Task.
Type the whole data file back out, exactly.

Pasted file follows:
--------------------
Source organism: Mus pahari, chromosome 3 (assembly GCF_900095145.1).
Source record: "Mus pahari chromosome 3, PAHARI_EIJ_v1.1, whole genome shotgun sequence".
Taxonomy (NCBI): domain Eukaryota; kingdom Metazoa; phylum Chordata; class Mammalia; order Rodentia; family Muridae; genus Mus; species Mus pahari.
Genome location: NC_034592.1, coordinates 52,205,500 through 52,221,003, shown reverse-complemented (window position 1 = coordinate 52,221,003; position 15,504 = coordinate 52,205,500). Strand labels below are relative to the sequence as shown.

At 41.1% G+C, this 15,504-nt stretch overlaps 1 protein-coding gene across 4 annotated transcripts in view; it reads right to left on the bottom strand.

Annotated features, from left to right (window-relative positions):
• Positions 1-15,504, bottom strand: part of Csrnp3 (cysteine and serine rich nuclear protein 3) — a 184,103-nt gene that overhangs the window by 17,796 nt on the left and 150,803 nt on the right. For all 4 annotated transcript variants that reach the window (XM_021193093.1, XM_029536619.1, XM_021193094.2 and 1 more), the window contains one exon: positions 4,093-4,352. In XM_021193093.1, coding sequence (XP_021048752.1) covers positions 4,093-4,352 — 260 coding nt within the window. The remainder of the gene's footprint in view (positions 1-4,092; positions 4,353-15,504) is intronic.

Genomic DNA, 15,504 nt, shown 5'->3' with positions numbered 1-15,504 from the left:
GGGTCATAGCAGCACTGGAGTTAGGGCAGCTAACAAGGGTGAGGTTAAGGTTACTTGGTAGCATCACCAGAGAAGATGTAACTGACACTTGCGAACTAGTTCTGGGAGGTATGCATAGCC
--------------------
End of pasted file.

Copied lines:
Source organism: Mus pahari, chromosome 3 (assembly GCF_900095145.1).
Source record: "Mus pahari chromosome 3, PAHARI_EIJ_v1.1, whole genome shotgun sequence".
Taxonomy (NCBI): domain Eukaryota; kingdom Metazoa; phylum Chordata; class Mammalia; order Rodentia; family Muridae; genus Mus; species Mus pahari.
Genome location: NC_034592.1, coordinates 52,205,500 through 52,221,003, shown reverse-complemented (window position 1 = coordinate 52,221,003; position 15,504 = coordinate 52,205,500). Strand labels below are relative to the sequence as shown.

At 41.1% G+C, this 15,504-nt stretch overlaps 1 protein-coding gene across 4 annotated transcripts in view; it reads right to left on the bottom strand.

Annotated features, from left to right (window-relative positions):
• Positions 1-15,504, bottom strand: part of Csrnp3 (cysteine and serine rich nuclear protein 3) — a 184,103-nt gene that overhangs the window by 17,796 nt on the left and 150,803 nt on the right. For all 4 annotated transcript variants that reach the window (XM_021193093.1, XM_029536619.1, XM_021193094.2 and 1 more), the window contains one exon: positions 4,093-4,352. In XM_021193093.1, coding sequence (XP_021048752.1) covers positions 4,093-4,352 — 260 coding nt within the window. The remainder of the gene's footprint in view (positions 1-4,092; positions 4,353-15,504) is intronic.

Genomic DNA, 15,504 nt, shown 5'->3' with positions numbered 1-15,504 from the left:
GGGTCATAGCAGCACTGGAGTTAGGGCAGCTAACAAGGGTGAGGTTAAGGTTACTTGGTAGCATCACCAGAGAAGATGTAACTGACACTTGCGAACTAGTTCTGGGAGGTATGCATAGCC